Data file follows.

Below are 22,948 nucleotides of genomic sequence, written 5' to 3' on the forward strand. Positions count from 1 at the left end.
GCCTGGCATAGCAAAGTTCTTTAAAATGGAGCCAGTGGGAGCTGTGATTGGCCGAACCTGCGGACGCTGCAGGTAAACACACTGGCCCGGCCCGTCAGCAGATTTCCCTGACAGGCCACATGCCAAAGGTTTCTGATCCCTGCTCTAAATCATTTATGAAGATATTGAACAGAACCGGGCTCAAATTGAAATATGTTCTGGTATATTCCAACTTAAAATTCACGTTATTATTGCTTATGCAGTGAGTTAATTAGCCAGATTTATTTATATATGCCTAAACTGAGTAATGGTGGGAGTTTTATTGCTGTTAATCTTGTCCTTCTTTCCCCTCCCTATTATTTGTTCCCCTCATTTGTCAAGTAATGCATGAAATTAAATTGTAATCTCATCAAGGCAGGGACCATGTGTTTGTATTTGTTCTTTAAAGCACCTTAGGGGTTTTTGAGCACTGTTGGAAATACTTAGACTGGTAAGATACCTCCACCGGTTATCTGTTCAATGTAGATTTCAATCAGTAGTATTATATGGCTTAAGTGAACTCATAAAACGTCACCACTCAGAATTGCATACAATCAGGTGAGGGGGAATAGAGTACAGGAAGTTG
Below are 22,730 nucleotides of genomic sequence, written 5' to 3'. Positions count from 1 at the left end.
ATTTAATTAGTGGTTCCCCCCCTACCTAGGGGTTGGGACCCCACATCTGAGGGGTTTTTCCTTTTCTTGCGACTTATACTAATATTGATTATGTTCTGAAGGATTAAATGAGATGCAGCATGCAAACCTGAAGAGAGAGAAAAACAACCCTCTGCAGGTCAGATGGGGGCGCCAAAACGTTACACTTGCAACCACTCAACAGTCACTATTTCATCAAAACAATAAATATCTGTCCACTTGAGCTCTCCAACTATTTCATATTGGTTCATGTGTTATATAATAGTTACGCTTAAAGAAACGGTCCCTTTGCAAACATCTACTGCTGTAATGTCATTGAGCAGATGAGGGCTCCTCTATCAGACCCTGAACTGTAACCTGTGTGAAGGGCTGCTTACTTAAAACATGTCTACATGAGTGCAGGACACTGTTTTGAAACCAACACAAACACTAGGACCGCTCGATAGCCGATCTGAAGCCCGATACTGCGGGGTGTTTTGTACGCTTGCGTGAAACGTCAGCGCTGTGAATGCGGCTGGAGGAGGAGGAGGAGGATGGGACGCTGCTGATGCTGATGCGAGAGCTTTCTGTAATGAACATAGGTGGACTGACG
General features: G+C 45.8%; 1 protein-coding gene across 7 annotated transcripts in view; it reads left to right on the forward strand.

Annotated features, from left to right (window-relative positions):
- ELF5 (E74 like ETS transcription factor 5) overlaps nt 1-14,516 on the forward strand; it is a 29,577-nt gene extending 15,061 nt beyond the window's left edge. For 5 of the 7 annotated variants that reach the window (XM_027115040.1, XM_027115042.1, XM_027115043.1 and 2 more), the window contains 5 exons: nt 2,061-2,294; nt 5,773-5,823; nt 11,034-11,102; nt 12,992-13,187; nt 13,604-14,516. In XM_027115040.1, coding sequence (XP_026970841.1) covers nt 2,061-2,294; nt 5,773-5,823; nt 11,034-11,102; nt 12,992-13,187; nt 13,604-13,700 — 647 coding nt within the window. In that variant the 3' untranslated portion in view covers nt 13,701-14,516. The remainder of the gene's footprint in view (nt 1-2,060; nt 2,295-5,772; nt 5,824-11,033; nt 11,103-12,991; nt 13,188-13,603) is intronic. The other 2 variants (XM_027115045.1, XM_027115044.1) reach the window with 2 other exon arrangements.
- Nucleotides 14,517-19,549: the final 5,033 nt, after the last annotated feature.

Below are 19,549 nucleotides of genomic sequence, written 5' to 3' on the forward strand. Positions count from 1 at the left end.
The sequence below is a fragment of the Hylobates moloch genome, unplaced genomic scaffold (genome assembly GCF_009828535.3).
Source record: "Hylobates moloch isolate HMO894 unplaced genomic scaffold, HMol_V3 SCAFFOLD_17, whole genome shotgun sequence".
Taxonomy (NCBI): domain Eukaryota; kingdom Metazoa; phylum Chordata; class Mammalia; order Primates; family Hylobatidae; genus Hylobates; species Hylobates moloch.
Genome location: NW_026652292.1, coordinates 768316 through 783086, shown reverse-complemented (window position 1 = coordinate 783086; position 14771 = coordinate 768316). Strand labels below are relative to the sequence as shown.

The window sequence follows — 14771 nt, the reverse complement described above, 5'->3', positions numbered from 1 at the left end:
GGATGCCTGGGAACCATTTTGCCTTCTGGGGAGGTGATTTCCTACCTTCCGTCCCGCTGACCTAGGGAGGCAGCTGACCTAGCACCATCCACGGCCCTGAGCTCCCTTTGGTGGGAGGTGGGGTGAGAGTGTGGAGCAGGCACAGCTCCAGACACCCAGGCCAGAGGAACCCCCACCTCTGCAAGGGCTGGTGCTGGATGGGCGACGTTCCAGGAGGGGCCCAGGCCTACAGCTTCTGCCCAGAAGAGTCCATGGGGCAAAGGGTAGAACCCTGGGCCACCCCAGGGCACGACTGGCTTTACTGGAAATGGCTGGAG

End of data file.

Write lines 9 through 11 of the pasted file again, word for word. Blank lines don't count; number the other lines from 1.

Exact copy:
Below are 19,549 nucleotides of genomic sequence, written 5' to 3' on the forward strand. Positions count from 1 at the left end.
The sequence below is a fragment of the Hylobates moloch genome, unplaced genomic scaffold (genome assembly GCF_009828535.3).
Source record: "Hylobates moloch isolate HMO894 unplaced genomic scaffold, HMol_V3 SCAFFOLD_17, whole genome shotgun sequence".